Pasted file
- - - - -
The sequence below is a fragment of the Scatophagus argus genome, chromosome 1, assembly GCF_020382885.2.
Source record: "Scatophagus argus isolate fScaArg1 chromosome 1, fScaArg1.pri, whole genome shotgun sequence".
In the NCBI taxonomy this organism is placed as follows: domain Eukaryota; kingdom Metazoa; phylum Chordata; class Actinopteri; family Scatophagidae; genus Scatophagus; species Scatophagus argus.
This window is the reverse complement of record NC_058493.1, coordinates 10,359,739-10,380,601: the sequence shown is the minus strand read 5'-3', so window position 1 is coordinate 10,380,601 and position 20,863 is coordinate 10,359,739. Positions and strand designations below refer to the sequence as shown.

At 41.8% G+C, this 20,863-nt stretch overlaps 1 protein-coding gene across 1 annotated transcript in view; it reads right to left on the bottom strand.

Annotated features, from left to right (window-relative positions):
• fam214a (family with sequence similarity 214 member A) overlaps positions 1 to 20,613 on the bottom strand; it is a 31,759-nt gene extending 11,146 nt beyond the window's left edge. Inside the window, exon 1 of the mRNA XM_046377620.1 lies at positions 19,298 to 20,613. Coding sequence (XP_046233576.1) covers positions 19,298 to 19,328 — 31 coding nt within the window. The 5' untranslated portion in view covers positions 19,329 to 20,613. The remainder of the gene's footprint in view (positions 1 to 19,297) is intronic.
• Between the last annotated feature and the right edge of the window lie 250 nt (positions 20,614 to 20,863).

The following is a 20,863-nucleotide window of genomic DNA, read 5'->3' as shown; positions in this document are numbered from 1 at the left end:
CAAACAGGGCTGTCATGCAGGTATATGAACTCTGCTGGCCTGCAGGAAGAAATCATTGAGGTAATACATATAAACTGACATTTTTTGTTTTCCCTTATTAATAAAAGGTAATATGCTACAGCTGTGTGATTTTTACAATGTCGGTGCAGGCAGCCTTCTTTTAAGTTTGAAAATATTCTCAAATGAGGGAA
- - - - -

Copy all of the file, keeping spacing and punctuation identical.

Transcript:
The sequence below is a fragment of the Scatophagus argus genome, chromosome 1, assembly GCF_020382885.2.
Source record: "Scatophagus argus isolate fScaArg1 chromosome 1, fScaArg1.pri, whole genome shotgun sequence".
In the NCBI taxonomy this organism is placed as follows: domain Eukaryota; kingdom Metazoa; phylum Chordata; class Actinopteri; family Scatophagidae; genus Scatophagus; species Scatophagus argus.
This window is the reverse complement of record NC_058493.1, coordinates 10,359,739-10,380,601: the sequence shown is the minus strand read 5'-3', so window position 1 is coordinate 10,380,601 and position 20,863 is coordinate 10,359,739. Positions and strand designations below refer to the sequence as shown.

At 41.8% G+C, this 20,863-nt stretch overlaps 1 protein-coding gene across 1 annotated transcript in view; it reads right to left on the bottom strand.

Annotated features, from left to right (window-relative positions):
• fam214a (family with sequence similarity 214 member A) overlaps positions 1 to 20,613 on the bottom strand; it is a 31,759-nt gene extending 11,146 nt beyond the window's left edge. Inside the window, exon 1 of the mRNA XM_046377620.1 lies at positions 19,298 to 20,613. Coding sequence (XP_046233576.1) covers positions 19,298 to 19,328 — 31 coding nt within the window. The 5' untranslated portion in view covers positions 19,329 to 20,613. The remainder of the gene's footprint in view (positions 1 to 19,297) is intronic.
• Between the last annotated feature and the right edge of the window lie 250 nt (positions 20,614 to 20,863).

The following is a 20,863-nucleotide window of genomic DNA, read 5'->3' as shown; positions in this document are numbered from 1 at the left end:
CAAACAGGGCTGTCATGCAGGTATATGAACTCTGCTGGCCTGCAGGAAGAAATCATTGAGGTAATACATATAAACTGACATTTTTTGTTTTCCCTTATTAATAAAAGGTAATATGCTACAGCTGTGTGATTTTTACAATGTCGGTGCAGGCAGCCTTCTTTTAAGTTTGAAAATATTCTCAAATGAGGGAA